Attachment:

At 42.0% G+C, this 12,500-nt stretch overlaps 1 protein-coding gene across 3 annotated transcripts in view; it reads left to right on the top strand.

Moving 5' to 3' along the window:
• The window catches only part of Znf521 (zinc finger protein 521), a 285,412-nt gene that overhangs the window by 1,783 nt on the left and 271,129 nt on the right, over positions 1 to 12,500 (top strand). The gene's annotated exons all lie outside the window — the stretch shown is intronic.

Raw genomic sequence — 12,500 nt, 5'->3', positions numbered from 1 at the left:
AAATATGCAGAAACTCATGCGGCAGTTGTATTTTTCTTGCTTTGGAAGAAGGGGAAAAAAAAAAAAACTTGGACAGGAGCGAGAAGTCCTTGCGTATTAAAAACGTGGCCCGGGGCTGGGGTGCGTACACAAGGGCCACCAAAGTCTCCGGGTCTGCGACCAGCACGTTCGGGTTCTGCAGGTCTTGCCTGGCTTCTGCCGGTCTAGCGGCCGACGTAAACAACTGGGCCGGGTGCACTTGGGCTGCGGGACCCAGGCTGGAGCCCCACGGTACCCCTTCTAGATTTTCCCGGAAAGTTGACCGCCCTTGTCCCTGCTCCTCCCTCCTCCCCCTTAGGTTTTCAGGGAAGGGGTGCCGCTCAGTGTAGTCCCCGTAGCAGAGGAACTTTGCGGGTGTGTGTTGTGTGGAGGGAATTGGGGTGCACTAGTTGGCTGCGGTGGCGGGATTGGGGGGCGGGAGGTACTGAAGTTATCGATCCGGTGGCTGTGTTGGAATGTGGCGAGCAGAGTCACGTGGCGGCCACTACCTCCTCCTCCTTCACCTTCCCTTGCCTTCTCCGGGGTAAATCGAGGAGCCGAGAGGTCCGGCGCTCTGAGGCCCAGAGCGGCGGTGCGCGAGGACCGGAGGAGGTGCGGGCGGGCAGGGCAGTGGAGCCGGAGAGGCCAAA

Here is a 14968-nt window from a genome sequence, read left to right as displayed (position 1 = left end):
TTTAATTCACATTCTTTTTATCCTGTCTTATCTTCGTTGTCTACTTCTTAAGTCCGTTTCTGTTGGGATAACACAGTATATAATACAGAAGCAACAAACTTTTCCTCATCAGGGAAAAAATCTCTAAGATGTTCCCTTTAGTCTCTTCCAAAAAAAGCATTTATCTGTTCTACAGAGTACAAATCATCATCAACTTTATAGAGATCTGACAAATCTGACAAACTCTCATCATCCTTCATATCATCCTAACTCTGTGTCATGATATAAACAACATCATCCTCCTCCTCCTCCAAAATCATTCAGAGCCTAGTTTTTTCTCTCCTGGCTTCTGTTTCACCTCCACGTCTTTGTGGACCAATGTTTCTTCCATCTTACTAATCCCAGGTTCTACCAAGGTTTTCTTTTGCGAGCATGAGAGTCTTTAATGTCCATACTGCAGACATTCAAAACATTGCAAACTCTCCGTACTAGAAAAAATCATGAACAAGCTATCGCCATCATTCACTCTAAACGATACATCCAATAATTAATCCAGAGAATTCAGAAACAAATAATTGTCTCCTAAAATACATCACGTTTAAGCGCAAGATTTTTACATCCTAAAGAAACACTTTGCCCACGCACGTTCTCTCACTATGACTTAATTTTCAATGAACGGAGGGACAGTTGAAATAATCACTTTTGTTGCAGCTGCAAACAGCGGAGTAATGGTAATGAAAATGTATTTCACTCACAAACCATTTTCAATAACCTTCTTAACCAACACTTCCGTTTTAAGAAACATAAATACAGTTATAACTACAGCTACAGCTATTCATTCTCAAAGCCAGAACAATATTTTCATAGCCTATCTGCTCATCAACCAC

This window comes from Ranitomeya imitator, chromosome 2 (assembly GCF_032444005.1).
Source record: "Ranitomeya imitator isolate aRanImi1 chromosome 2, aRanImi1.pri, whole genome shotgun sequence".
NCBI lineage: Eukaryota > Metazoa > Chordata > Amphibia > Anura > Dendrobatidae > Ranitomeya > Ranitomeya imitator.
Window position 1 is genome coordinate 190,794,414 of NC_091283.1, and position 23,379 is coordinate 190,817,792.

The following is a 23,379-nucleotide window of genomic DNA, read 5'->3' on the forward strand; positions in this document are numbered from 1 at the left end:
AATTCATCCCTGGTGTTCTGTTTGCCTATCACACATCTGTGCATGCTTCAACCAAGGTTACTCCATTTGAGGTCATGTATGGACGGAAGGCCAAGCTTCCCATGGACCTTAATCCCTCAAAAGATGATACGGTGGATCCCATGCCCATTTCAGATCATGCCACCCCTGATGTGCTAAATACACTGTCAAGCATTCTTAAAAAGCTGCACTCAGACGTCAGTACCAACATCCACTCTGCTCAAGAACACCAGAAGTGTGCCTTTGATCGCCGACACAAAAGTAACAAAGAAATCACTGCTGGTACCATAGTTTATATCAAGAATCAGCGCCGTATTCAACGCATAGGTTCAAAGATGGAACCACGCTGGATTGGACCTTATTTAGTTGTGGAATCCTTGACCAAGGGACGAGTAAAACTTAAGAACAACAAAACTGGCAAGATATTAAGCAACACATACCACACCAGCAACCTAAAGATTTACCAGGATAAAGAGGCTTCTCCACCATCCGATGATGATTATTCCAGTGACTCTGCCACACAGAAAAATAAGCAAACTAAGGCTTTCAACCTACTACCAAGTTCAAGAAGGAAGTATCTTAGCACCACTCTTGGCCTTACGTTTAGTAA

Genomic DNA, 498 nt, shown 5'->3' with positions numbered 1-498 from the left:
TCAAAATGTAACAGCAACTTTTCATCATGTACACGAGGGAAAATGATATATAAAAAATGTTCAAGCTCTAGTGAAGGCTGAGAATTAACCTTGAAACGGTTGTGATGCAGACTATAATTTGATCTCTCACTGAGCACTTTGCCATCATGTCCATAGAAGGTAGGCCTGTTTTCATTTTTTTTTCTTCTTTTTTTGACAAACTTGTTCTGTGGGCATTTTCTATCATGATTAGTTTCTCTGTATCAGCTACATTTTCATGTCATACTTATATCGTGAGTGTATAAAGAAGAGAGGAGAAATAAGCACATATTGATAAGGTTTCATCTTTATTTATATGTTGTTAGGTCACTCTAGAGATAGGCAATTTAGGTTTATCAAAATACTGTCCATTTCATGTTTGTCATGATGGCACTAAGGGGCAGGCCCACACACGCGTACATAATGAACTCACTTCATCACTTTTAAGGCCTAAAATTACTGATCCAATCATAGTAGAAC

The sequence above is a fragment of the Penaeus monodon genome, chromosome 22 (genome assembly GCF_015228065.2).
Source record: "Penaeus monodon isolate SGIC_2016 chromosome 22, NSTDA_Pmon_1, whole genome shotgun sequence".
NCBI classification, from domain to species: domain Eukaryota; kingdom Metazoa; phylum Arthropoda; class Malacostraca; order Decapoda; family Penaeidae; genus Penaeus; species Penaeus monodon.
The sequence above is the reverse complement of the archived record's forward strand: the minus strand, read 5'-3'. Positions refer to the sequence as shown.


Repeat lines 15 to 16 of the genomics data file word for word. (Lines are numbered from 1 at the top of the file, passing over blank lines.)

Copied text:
TCAAAATGTAACAGCAACTTTTCATCATGTACACGAGGGAAAATGATATATAAAAAATGTTCAAGCTCTAGTGAAGGCTGAGAATTAACCTTGAAACGGTTGTGATGCAGACTATAATTTGATCTCTCACTGAGCACTTTGCCATCATGTCCATAGAAGGTAGGCCTGTTTTCATTTTTTTTTCTTCTTTTTTTGACAAACTTGTTCTGTGGGCATTTTCTATCATGATTAGTTTCTCTGTATCAGCTACATTTTCATGTCATACTTATATCGTGAGTGTATAAAGAAGAGAGGAGAAATAAGCACATATTGATAAGGTTTCATCTTTATTTATATGTTGTTAGGTCACTCTAGAGATAGGCAATTTAGGTTTATCAAAATACTGTCCATTTCATGTTTGTCATGATGGCACTAAGGGGCAGGCCCACACACGCGTACATAATGAACTCACTTCATCACTTTTAAGGCCTAAAATTACTGATCCAATCATAGTAGAAC

The sequence above is a fragment of the Penaeus monodon genome, chromosome 22 (genome assembly GCF_015228065.2).